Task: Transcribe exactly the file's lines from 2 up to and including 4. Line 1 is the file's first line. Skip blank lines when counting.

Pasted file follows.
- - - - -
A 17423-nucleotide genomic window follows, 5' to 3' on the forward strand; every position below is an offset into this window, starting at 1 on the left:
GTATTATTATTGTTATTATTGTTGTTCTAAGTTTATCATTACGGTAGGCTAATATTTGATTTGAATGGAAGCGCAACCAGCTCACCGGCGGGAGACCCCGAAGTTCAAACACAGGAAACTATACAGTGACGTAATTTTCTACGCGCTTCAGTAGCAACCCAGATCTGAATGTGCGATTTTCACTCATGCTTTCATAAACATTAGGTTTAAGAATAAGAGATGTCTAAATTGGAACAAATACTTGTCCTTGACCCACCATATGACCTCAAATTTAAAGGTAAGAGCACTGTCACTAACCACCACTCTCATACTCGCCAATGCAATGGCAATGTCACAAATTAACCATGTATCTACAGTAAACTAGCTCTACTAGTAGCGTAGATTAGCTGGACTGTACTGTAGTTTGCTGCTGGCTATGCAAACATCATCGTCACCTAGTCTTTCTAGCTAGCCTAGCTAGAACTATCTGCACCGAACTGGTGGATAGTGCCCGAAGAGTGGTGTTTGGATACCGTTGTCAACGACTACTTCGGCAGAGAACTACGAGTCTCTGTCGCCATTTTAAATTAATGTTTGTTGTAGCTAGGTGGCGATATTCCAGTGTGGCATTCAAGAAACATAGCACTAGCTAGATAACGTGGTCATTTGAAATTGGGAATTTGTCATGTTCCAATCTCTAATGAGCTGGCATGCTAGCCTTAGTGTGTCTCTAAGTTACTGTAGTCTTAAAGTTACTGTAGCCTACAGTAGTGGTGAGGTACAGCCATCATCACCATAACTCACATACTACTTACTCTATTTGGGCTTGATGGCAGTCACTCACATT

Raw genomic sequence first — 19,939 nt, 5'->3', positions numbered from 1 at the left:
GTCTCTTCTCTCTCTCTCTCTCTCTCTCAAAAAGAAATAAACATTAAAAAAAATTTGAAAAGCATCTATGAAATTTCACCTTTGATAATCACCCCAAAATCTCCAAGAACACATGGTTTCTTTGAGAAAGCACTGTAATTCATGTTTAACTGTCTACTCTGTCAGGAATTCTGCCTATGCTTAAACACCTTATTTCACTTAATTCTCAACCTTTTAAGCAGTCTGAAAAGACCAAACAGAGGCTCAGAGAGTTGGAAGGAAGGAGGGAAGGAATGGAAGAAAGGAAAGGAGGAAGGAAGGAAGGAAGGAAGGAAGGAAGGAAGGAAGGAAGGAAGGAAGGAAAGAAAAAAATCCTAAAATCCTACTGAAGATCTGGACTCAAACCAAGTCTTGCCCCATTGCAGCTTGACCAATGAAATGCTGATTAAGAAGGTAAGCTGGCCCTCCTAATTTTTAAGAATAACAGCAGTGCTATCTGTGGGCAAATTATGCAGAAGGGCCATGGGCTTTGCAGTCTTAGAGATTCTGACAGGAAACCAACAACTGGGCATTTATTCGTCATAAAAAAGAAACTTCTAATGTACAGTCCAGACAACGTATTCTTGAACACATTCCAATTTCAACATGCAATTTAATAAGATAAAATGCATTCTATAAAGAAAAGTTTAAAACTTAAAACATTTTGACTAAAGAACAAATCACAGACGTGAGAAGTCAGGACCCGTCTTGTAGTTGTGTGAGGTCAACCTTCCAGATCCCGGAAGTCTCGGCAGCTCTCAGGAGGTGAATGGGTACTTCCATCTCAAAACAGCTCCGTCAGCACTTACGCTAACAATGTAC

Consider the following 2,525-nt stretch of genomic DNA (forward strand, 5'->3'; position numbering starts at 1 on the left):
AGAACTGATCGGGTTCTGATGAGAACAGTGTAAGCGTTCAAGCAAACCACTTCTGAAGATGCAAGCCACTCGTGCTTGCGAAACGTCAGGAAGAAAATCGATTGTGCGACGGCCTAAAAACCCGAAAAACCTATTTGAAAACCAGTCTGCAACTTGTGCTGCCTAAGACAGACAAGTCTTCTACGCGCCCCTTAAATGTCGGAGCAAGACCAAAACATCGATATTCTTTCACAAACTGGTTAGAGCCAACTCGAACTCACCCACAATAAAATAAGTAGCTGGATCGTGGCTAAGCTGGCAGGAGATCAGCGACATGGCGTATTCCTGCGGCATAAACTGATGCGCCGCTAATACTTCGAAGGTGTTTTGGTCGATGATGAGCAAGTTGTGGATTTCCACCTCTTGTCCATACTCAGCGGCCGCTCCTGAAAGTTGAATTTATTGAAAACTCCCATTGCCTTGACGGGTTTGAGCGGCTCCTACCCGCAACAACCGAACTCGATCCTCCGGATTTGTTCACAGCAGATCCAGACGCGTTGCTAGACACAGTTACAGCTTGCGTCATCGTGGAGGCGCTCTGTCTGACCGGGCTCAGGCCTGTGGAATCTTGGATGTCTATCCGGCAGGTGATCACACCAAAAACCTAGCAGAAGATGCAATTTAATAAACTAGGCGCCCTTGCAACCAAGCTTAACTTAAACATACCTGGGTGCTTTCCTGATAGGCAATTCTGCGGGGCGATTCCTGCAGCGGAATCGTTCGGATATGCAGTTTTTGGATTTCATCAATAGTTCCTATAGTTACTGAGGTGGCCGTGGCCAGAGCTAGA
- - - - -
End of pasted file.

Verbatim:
GTATTATTATTGTTATTATTGTTGTTCTAAGTTTATCATTACGGTAGGCTAATATTTGATTTGAATGGAAGCGCAACCAGCTCACCGGCGGGAGACCCCGAAGTTCAAACACAGGAAACTATACAGTGACGTAATTTTCTACGCGCTTCAGTAGCAACCCAGATCTGAATGTGCGATTTTCACTCATGCTTTCATAAACATTAGGTTTAAGAATAAGAGATGTCTAAATTGGAACAAATACTTGTCCTTGACCCACCATATGACCTCAAATTTAAAGGTAAGAGCACTGTCACTAACCACCACTCTCATACTCGCCAATGCAATGGCAATGTCACAAATTAACCATGTATCTACAGTAAACTAGCTCTACTAGTAGCGTAGATTAGCTGGACTGTACTGTAGTTTGCTGCTGGCTATGCAAACATCATCGTCACCTAGTCTTTCTAGCTAGCCTAGCTAGAACTATCTGCACCGAACTGGTGGATAGTGCCCGAAGAGTGGTGTTTGGATACCGTTGTCAACGACTACTTCGGCAGAGAACTACGAGTCTCTGTCGCCATTTTAAATTAATGTTTGTTGTAGCTAGGTGGCGATATTCCAGTGTGGCATTCAAGAAACATAGCACTAGCTAGATAACGTGGTCATTTGAAATTGGGAATTTGTCATGTTCCAATCTCTAATGAGCTGGCATGCTAGCCTTAGTGTGTCTCTAAGTTACTGTAGTCTTAAAGTTACTGTAGCCTACAGTAGTGGTGAGGTACAGCCATCATCACCATAACTCACATACTACTTACTCTATTTGGGCTTGATGGCAGTCACTCACATT

Raw genomic sequence first — 19,939 nt, 5'->3', positions numbered from 1 at the left:
GTCTCTTCTCTCTCTCTCTCTCTCTCTCAAAAAGAAATAAACATTAAAAAAAATTTGAAAAGCATCTATGAAATTTCACCTTTGATAATCACCCCAAAATCTCCAAGAACACATGGTTTCTTTGAGAAAGCACTGTAATTCATGTTTAACTGTCTACTCTGTCAGGAATTCTGCCTATGCTTAAACACCTTATTTCACTTAATTCTCAACCTTTTAAGCAGTCTGAAAAGACCAAACAGAGGCTCAGAGAGTTGGAAGGAAGGAGGGAAGGAATGGAAGAAAGGAAAGGAGGAAGGAAGGAAGGAAGGAAGGAAGGAAGGAAGGAAGGAAGGAAGGAAGGAAAGAAAAAAATCCTAAAATCCTACTGAAGATCTGGACTCAAACCAAGTCTTGCCCCATTGCAGCTTGACCAATGAAATGCTGATTAAGAAGGTAAGCTGGCCCTCCTAATTTTTAAGAATAACAGCAGTGCTATCTGTGGGCAAATTATGCAGAAGGGCCATGGGCTTTGCAGTCTTAGAGATTCTGACAGGAAACCAACAACTGGGCATTTATTCGTCATAAAAAAGAAACTTCTAATGTACAGTCCAGACAACGTATTCTTGAACACATTCCAATTTCAACATGCAATTTAATAAGATAAAATGCATTCTATAAAGAAAAGTTTAAAACTTAAAACATTTTGACTAAAGAACAAATCACAGACGTGAGAAGTCAGGACCCGTCTTGTAGTTGTGTGAGGTCAACCTTCCAGATCCCGGAAGTCTCGGCAGCTCTCAGGAGGTGAATGGGTACTTCCATCTCAAAACAGCTCCGTCAGCACTTACGCTAACAATGTAC